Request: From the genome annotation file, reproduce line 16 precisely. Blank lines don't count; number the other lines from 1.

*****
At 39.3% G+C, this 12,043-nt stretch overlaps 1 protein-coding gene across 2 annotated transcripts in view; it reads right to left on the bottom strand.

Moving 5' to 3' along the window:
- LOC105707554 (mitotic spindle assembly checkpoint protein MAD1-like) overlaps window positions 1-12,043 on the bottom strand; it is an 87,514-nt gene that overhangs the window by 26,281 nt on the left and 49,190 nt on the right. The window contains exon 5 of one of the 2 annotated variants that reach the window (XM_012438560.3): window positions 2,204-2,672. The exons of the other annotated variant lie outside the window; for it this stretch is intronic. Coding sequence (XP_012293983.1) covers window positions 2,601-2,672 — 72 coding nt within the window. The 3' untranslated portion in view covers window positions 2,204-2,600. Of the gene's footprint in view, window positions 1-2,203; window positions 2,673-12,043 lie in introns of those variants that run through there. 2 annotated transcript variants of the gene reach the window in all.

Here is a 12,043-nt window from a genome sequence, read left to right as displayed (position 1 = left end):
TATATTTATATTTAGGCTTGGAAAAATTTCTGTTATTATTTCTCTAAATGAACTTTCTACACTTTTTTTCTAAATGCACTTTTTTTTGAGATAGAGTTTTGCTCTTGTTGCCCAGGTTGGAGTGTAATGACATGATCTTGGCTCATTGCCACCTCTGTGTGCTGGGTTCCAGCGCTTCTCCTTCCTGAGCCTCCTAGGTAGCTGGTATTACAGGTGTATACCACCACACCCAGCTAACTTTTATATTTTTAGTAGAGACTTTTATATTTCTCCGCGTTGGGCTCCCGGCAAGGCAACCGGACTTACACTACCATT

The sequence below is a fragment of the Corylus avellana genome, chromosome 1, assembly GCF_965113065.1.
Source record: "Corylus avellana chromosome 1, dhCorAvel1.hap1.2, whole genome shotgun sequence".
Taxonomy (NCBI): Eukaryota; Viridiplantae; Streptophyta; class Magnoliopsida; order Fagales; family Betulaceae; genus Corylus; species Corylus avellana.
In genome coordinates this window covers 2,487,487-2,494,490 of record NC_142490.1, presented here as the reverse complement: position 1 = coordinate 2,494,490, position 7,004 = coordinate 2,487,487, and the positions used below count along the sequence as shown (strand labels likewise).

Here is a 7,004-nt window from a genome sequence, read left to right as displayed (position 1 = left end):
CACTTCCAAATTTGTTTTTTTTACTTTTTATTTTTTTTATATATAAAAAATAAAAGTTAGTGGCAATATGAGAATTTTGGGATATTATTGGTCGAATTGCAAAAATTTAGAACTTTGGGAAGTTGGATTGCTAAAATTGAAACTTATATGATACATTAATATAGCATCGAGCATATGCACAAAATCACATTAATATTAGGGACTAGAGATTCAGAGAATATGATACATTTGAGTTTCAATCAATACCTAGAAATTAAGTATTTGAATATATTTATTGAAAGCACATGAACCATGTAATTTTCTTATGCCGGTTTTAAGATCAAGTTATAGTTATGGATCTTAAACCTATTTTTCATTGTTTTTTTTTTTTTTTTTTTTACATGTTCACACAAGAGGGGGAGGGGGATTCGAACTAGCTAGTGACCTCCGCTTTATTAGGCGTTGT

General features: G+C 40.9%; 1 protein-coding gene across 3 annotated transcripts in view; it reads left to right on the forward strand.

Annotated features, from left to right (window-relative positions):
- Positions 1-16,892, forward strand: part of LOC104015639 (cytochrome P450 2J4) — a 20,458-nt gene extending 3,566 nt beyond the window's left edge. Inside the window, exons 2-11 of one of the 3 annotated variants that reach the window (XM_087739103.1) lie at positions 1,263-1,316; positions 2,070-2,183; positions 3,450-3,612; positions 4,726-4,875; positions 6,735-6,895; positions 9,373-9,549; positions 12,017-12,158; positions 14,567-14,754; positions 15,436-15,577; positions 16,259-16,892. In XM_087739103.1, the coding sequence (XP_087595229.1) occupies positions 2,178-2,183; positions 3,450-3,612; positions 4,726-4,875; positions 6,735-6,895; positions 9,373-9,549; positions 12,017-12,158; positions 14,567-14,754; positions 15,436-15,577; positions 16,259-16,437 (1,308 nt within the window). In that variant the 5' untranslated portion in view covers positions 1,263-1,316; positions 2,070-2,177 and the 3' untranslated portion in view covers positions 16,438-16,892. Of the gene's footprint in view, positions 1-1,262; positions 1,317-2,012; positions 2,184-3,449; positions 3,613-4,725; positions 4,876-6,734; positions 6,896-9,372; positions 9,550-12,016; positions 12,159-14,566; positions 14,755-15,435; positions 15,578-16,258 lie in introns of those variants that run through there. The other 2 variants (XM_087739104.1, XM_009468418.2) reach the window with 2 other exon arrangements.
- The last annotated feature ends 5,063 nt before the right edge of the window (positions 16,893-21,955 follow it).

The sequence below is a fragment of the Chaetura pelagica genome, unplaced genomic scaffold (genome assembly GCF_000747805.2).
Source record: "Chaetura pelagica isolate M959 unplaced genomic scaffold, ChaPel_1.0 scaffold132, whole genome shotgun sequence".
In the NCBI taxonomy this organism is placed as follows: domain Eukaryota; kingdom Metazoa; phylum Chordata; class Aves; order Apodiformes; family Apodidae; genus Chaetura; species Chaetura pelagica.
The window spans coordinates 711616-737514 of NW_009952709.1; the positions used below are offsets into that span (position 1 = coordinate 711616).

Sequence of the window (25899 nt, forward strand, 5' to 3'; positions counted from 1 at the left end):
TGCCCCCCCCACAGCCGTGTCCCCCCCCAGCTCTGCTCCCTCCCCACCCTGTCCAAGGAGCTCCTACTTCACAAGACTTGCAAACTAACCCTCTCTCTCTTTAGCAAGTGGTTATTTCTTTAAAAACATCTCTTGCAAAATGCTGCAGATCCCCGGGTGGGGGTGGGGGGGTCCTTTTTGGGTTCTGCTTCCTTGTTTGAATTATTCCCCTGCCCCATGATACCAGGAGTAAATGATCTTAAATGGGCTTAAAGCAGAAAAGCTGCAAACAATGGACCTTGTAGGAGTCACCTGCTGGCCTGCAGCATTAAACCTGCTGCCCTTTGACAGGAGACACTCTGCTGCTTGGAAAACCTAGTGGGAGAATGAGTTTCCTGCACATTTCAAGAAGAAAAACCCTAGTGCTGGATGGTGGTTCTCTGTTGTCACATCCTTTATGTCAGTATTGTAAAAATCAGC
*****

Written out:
The sequence below is a fragment of the Chaetura pelagica genome, unplaced genomic scaffold (genome assembly GCF_000747805.2).